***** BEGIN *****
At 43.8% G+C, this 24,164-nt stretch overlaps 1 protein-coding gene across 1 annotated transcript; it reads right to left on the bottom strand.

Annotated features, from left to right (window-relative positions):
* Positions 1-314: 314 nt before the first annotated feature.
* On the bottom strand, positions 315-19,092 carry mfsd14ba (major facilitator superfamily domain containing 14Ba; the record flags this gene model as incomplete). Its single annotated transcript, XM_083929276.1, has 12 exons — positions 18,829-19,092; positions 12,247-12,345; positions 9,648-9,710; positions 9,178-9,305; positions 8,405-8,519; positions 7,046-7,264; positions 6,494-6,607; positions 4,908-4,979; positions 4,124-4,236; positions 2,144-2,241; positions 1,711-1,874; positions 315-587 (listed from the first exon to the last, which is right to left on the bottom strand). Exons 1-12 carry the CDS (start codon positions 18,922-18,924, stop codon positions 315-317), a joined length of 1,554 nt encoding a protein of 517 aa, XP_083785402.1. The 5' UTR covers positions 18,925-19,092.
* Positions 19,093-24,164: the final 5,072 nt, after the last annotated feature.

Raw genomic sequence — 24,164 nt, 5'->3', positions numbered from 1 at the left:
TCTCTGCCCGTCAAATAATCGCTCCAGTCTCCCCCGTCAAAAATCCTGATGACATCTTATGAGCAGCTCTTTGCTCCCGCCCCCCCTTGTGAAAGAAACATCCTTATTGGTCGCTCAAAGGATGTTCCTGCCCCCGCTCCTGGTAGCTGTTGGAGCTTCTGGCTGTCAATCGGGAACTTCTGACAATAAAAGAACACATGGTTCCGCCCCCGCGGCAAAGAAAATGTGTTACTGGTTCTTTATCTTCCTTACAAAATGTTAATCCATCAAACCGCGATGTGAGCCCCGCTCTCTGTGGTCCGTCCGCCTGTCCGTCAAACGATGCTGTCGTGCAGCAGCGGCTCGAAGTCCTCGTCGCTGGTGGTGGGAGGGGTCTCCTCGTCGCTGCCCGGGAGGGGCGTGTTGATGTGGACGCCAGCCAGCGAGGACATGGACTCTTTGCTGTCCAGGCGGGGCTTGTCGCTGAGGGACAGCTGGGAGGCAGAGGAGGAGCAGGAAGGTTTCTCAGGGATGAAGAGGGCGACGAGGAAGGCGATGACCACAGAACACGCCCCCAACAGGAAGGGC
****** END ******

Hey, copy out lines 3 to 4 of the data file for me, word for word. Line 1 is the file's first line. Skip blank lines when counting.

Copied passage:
* Positions 1-314: 314 nt before the first annotated feature.
* On the bottom strand, positions 315-19,092 carry mfsd14ba (major facilitator superfamily domain containing 14Ba; the record flags this gene model as incomplete). Its single annotated transcript, XM_083929276.1, has 12 exons — positions 18,829-19,092; positions 12,247-12,345; positions 9,648-9,710; positions 9,178-9,305; positions 8,405-8,519; positions 7,046-7,264; positions 6,494-6,607; positions 4,908-4,979; positions 4,124-4,236; positions 2,144-2,241; positions 1,711-1,874; positions 315-587 (listed from the first exon to the last, which is right to left on the bottom strand). Exons 1-12 carry the CDS (start codon positions 18,922-18,924, stop codon positions 315-317), a joined length of 1,554 nt encoding a protein of 517 aa, XP_083785402.1. The 5' UTR covers positions 18,925-19,092.